“The Archbishop’s interrogator was Canon Giles Fraser, Vicar of St Anne’s, Kew, and a member of the Save the Parish steering committee. He spoke of “anxiety that the centre of gravity is shifting away . . . as clergy numbers have been cut and parishes become more and more amalgamated and bigger, and that there are more and more people around the diocesan photocopier doing jobs that we don’t understand, and this creates a sort of crisis of trust.” This generated loud applause.”
Campaign group Save the Parish (STP) last week (Thurs 7th July) held their summer conference in York, a day before the General Synod kicked off.
STP attracted over 100 attendees to their event at All Saints’ Pavement in the city centre,
which hosted the Archbishop of York Stephen Cottrell after a last minute change to the
“The combined scent of damp hymn books, dahlias slightly past their best, candlewax, Brasso and Victorian radiators: breathing in this intoxicating smell is one of the delights of living in England, with its 12,500 parish churches at the heart of every village and town. To press down the latch and feel the church door opening rather than remaining stubbornly shut is one of life’s great reassurers.”
“Over the last couple of difficult years, the parishes have proved themselves full of courageous and generous insurgents. Church House and the dioceses less so. The parish system in this country is a deeply embedded capillary network of neighbourliness and personal relationships. But Church House and the dioceses no longer seem to view it as vigorous and life-sustaining.
In an exciting, last-minute addition to their plans- Stephen Cottrell, the Archbishop of York- is to attend a conference event hosted by campaign group Save the Parish (STP) this week in York.
The conference- which is to take place this Thursday (7th July)- is billed as a day to “hear from and meet with those on the STP team, listen to some excellent presentations by friends of the campaign, and get to know fellow supporters.” It is hoped it will be a ‘rallying cry’ for the Parish campaign one day before this summer’s General Synod.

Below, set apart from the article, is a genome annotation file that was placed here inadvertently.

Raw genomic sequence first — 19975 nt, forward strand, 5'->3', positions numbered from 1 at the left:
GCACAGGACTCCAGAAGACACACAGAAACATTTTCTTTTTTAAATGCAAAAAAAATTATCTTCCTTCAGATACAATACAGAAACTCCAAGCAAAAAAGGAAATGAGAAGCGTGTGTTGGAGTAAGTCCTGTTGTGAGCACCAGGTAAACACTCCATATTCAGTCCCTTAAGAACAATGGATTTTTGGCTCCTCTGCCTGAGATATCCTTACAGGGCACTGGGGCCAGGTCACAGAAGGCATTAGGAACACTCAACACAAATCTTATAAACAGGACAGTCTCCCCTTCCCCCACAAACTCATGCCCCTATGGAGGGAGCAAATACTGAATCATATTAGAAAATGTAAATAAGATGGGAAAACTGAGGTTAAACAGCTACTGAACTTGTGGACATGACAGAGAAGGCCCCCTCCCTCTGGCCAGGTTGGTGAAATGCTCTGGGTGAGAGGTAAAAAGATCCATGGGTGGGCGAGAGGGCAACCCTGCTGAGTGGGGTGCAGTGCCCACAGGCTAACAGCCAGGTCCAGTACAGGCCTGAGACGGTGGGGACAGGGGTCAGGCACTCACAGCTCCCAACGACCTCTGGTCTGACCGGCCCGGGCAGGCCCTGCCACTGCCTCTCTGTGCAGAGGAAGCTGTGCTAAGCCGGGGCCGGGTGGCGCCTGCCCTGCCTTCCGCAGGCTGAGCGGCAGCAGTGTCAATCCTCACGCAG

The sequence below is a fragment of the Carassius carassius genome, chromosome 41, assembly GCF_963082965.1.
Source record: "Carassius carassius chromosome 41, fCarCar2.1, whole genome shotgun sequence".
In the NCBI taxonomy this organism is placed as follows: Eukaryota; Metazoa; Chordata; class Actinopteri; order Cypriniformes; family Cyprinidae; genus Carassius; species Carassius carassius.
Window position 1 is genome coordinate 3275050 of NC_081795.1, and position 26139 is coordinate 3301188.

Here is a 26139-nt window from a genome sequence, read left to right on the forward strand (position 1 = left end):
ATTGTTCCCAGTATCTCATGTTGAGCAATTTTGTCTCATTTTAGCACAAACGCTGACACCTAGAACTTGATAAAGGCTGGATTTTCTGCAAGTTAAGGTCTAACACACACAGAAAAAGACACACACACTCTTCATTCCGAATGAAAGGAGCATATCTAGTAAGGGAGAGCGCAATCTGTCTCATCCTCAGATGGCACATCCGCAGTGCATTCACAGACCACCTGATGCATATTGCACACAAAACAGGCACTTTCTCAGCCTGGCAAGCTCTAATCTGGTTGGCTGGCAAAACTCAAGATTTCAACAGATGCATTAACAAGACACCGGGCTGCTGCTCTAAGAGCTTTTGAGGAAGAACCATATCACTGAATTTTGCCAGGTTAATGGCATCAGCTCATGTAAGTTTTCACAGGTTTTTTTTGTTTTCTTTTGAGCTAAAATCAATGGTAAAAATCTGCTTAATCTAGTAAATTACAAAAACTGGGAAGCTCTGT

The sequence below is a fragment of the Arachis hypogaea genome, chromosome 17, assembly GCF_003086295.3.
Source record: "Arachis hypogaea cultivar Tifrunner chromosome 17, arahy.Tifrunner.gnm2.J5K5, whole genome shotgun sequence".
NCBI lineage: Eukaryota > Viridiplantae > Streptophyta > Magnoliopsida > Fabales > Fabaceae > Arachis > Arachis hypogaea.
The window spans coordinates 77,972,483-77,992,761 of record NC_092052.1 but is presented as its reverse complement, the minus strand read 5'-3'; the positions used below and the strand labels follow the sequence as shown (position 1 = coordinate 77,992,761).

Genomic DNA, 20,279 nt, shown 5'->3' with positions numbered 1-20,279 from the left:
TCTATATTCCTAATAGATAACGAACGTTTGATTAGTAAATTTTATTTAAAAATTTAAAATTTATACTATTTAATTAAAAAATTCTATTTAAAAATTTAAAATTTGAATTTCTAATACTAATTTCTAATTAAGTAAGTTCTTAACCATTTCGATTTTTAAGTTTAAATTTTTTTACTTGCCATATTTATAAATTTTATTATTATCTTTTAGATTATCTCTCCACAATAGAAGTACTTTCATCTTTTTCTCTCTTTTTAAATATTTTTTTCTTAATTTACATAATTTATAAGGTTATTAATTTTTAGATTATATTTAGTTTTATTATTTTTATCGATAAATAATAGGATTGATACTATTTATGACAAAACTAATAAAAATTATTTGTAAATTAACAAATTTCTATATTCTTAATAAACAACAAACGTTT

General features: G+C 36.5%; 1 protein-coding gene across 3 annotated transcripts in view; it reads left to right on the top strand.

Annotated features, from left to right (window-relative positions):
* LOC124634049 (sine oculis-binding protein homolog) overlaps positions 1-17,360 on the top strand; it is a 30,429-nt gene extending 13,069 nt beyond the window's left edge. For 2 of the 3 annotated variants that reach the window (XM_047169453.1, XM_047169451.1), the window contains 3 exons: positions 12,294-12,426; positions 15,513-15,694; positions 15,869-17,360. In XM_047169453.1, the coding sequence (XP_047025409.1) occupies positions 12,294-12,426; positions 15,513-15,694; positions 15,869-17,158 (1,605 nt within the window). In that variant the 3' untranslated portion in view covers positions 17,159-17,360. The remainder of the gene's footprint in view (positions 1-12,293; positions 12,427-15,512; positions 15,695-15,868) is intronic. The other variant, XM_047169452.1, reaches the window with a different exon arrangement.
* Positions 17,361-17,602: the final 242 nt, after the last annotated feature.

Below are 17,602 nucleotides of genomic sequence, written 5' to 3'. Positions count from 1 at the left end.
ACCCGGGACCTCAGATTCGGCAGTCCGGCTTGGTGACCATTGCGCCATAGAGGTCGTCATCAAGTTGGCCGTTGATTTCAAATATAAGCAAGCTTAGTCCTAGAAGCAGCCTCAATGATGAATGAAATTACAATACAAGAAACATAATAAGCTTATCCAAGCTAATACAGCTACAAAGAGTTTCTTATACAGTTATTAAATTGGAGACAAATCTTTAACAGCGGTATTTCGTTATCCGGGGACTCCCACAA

“The 2021 Governance Review Group report recommended “a new piece of work to explore the reform of the General Synod and Synodical government”. Even if reform is what it takes, I long for us to move away from decisions behind closed doors — for the Synod to be able to discern openly together the common will for the Church as we look to the future. Then we can all agree to put our money where our mouth is rather than find that money has already been promised, and our part as elected representatives is merely to welcome it, whether we want to or not.”
“[Priests] are good, giving people, and they need to be properly paid and they need to be properly housed because they are the bedrock of our Christian faith. They are the people that are going around talking to parishioners, and they can learn a great deal of what is actually needed by the man in the street. Unfortunately, the Church of England is reducing their number and of course in turn that is going to reduce the churches, and they will be sold. So it is something that really needs to be supported.”
“I won’t be launching any new initiatives… I’m committed to supporting and empowering, as best we can, each local context to discern for yourselves how you are to be God’s people in your bit of the world, always facing outwards to the needs of the community in which you are based and working in partnership with others.”
“Considerable resources have been extracted from the parish system since 1976 to fund the current diocesan system. No wonder that so many parishes are struggling
to continue their ministry. After the National Institutions Measure of 1998, which gave to the Archbishops’ Council control of spending the funds produced by the
Church Commissioners, one significant loss was the Commissioners’ ability to make direct grants to benefices.”
“This was not the first time Sir James has intervened in the debate over the future direction of the national Church. In a letter to The Times in October last year, he called Leicester diocese’s decision ‘to fold 234 parishes into the embrace of 20 to 25 huge groups’ a ‘sad day for the Church of England’.
He accused the CofE of behaving ‘like a socialist republic: demanding increasing “tax” (parish share) from dwindling numbers of churchgoers, then spending too much of it on its own bureaucracy. Moreover, as The Times reported last month, in 2017-2020 it spent £248 million on “renewal and reform” projects that failed to increase church attendance.”